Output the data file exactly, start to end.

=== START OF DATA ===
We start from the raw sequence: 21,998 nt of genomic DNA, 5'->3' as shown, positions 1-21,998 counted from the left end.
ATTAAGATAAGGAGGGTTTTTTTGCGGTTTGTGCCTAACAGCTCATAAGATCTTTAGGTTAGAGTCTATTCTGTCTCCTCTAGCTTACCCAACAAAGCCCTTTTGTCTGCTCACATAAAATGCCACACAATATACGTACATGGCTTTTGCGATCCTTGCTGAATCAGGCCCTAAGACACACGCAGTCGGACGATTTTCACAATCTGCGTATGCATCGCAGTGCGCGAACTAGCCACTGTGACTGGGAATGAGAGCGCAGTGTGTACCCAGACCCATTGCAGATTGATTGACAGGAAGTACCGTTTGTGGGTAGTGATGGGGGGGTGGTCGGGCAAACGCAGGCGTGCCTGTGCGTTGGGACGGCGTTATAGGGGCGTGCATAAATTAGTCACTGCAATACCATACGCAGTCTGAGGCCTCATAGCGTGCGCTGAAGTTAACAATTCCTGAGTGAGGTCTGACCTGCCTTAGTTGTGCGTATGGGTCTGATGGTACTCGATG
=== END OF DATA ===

We start from the raw sequence: 21,998 nt of genomic DNA, 5'->3' as shown, positions 1-21,998 counted from the left end.
ATTAAGATAAGGAGGGTTTTTTTGCGGTTTGTGCCTAACAGCTCATAAGATCTTTAGGTTAGAGTCTATTCTGTCTCCTCTAGCTTACCCAACAAAGCCCTTTTGTCTGCTCACATAAAATGCCACACAATATACGTACATGGCTTTTGCGATCCTTGCTGAATCAGGCCCTAAGACACACGCAGTCGGACGATTTTCACAATCTGCGTATGCATCGCAGTGCGCGAACTAGCCACTGTGACTGGGAATGAGAGCGCAGTGTGTACCCAGACCCATTGCAGATTGATTGACAGGAAGTACCGTTTGTGGGTAGTGATGGGGGGGTGGTCGGGCAAACGCAGGCGTGCCTGTGCGTTGGGACGGCGTTATAGGGGCGTGCATAAATTAGTCACTGCAATACCATACGCAGTCTGAGGCCTCATAGCGTGCGCTGAAGTTAACAATTCCTGAGTGAGGTCTGACCTGCCTTAGTTGTGCGTATGGGTCTGATGGTACTCGATG